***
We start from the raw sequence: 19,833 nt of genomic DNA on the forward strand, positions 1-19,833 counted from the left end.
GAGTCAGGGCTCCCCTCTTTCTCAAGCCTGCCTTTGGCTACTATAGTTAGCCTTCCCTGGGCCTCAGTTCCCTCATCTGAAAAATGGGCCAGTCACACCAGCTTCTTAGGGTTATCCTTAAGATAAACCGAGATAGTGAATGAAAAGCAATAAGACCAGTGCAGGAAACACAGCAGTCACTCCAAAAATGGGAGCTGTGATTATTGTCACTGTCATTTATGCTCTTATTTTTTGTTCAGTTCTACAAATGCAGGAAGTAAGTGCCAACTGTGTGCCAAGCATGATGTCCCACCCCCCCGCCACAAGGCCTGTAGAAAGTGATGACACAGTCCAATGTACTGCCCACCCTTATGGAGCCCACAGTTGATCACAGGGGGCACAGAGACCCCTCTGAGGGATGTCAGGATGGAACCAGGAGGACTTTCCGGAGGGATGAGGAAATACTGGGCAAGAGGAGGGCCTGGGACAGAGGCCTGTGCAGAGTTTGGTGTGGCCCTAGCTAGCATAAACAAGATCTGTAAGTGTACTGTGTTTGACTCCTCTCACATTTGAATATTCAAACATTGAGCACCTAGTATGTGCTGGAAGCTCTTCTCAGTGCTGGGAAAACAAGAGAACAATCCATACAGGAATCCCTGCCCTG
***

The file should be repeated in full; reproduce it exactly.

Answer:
We start from the raw sequence: 19,833 nt of genomic DNA on the forward strand, positions 1-19,833 counted from the left end.
GAGTCAGGGCTCCCCTCTTTCTCAAGCCTGCCTTTGGCTACTATAGTTAGCCTTCCCTGGGCCTCAGTTCCCTCATCTGAAAAATGGGCCAGTCACACCAGCTTCTTAGGGTTATCCTTAAGATAAACCGAGATAGTGAATGAAAAGCAATAAGACCAGTGCAGGAAACACAGCAGTCACTCCAAAAATGGGAGCTGTGATTATTGTCACTGTCATTTATGCTCTTATTTTTTGTTCAGTTCTACAAATGCAGGAAGTAAGTGCCAACTGTGTGCCAAGCATGATGTCCCACCCCCCCGCCACAAGGCCTGTAGAAAGTGATGACACAGTCCAATGTACTGCCCACCCTTATGGAGCCCACAGTTGATCACAGGGGGCACAGAGACCCCTCTGAGGGATGTCAGGATGGAACCAGGAGGACTTTCCGGAGGGATGAGGAAATACTGGGCAAGAGGAGGGCCTGGGACAGAGGCCTGTGCAGAGTTTGGTGTGGCCCTAGCTAGCATAAACAAGATCTGTAAGTGTACTGTGTTTGACTCCTCTCACATTTGAATATTCAAACATTGAGCACCTAGTATGTGCTGGAAGCTCTTCTCAGTGCTGGGAAAACAAGAGAACAATCCATACAGGAATCCCTGCCCTG